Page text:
First application of the super-resolution imaging technique using a Compton camera

S. Sato*, J. Kataoka, J. Kotoku, M. Taki, A. Oyama, L. Tagawa, K. Fujieda, F. Nishi, T. Toyoda

*Corresponding author for this work

Research output: Contribution to journalArticlepeer-review

3 Citations (Scopus)


In medical imaging, precise and reliable images are very important. However, the quality of medical images is sometimes limited by low-event statistics owing to the low sensitivity of the detectors commonly used in radiology. On the other hand, long exposure to radiation and long inspection duration can become a burden for patients. In this paper, we propose a method for generating high-quality images of gamma ray sources from low statistic data by using machine learning methods based on dictionary learning and sparse coding. As the first application, we generated a high-quality image of 137Cs, which emits 662-keV gamma rays, from low-event statistics measured using a Compton camera. We simulated with Geant4 various geometries of the gamma-ray source (137Cs; 662 keV) as measured with a Compton camera by Geant4. Then, complete sets of low-resolution and high-resolution dictionaries were prepared. We generated super-resolution images from low-resolution test images obtained from actual measurements. The convergence of the gamma-ray images was similar for both the ground truth and predicted images, as supported by the improvements in the structural similarity (SSIM), peak signal-to-noise (PSNR) ratio, and root mean square error (RMSE) in the corresponding images. We also discuss future plans to use the super-resolution technique for visualizing radium chloride (223RaCl2) in the patient's body, which will make it possible to achieve in-vivo imaging of alpha-particle internal therapy for the first time.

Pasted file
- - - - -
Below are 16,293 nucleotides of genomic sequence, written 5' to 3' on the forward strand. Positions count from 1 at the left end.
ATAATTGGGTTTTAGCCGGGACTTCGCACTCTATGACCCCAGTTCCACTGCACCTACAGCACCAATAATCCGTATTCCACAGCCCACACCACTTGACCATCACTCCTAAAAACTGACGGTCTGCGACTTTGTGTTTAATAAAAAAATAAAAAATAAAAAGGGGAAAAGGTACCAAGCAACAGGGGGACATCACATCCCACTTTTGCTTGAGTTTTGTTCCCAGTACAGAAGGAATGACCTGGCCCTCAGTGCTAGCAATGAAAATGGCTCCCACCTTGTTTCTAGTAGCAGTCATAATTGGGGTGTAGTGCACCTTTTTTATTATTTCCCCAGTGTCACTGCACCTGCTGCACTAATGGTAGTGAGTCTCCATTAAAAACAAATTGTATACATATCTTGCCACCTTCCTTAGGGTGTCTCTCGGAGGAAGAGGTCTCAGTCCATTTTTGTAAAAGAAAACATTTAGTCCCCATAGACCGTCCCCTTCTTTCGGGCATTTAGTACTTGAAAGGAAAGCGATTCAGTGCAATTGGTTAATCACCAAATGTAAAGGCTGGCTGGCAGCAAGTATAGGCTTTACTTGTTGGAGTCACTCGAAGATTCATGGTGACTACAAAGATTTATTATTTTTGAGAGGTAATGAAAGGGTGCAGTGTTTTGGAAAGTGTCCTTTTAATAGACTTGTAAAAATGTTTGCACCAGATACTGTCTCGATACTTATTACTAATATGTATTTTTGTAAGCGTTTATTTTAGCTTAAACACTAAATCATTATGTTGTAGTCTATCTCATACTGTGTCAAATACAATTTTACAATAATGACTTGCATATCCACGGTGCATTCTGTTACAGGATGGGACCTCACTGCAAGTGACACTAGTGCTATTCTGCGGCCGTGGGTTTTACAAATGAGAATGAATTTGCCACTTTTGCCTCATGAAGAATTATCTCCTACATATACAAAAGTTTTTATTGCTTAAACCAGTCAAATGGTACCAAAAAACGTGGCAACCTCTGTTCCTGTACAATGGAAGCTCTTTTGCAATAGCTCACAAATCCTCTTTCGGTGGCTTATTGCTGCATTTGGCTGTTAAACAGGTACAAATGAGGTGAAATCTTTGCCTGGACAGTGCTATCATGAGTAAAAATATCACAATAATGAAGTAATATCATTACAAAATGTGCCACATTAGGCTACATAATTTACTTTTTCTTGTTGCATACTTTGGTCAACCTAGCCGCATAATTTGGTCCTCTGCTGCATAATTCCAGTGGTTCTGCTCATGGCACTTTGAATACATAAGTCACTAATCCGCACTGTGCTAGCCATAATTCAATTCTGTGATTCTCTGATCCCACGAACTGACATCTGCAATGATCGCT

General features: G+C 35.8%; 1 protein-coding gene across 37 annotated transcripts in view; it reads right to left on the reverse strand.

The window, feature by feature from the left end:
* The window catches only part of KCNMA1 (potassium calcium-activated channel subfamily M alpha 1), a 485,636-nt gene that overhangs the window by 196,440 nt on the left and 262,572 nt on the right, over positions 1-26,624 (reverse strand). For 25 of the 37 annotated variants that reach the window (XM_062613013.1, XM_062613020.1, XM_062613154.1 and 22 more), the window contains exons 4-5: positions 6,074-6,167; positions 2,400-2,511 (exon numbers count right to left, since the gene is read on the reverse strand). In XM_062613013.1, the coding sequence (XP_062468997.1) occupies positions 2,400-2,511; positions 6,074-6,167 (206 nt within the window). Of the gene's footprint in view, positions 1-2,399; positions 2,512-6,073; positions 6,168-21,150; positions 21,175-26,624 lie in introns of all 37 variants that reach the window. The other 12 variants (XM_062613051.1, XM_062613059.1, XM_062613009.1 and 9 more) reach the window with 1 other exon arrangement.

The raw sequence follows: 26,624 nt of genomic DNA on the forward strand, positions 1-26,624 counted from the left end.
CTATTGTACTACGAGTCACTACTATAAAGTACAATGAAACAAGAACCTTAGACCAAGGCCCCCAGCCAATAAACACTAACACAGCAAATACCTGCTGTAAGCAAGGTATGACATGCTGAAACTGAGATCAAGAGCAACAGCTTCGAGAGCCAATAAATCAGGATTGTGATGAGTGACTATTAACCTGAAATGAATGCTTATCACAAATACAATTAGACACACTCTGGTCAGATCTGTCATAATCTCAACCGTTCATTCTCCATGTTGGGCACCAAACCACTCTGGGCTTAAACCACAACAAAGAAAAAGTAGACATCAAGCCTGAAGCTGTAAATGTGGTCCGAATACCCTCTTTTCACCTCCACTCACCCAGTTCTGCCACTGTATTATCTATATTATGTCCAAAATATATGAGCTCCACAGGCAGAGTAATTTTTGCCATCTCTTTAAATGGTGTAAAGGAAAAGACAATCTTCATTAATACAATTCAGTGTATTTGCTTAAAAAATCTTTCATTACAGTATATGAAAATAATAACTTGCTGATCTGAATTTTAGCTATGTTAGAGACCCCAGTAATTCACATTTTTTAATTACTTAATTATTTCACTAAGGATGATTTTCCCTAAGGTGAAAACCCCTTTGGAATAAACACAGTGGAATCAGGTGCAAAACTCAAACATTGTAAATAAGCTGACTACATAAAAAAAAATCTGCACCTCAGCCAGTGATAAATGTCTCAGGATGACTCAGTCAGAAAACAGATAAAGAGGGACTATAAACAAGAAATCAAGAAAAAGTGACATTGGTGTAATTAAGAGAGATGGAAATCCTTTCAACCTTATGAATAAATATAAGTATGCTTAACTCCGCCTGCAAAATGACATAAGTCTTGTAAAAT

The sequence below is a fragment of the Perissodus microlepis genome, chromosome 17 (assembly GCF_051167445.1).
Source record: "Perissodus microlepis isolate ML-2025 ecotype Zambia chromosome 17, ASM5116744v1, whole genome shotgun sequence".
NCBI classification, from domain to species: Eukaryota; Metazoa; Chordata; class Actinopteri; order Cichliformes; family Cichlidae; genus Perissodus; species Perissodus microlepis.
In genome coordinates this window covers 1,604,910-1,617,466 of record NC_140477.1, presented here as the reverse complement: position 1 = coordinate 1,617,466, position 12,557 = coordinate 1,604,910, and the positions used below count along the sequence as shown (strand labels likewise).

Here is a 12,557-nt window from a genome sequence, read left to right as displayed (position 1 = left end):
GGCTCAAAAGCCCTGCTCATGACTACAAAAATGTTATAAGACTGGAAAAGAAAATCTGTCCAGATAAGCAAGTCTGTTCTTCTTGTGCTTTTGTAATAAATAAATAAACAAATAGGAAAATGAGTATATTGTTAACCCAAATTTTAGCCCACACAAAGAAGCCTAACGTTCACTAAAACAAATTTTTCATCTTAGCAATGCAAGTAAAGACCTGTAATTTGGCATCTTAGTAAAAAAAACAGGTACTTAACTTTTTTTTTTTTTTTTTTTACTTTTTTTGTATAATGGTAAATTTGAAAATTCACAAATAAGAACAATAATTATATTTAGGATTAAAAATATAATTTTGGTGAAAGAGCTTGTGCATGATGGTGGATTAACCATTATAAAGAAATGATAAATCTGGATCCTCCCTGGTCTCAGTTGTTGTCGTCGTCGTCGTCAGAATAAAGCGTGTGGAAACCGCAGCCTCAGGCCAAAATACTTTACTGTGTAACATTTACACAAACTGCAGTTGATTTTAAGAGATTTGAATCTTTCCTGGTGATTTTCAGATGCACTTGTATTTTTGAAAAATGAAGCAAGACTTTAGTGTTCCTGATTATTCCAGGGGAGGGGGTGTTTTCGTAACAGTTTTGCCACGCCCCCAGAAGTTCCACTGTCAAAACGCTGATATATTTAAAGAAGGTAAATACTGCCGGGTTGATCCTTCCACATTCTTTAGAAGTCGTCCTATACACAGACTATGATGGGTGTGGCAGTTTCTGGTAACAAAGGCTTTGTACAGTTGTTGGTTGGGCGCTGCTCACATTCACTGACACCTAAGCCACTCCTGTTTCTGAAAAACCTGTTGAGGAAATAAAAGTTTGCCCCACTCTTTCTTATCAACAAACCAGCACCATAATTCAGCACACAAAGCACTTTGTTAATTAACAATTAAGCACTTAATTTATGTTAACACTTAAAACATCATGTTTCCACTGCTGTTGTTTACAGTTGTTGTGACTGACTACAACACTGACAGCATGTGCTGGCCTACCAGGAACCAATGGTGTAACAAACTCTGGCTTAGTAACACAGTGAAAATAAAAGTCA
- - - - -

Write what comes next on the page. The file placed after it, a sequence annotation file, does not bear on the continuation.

• Compton camera
  • Dictionary learning
  • Machine learning
  • Radio nuclide therapy
  • Sparse coding

ASJC Scopus subject areas

  • Nuclear and High Energy Physics
  • Instrumentation


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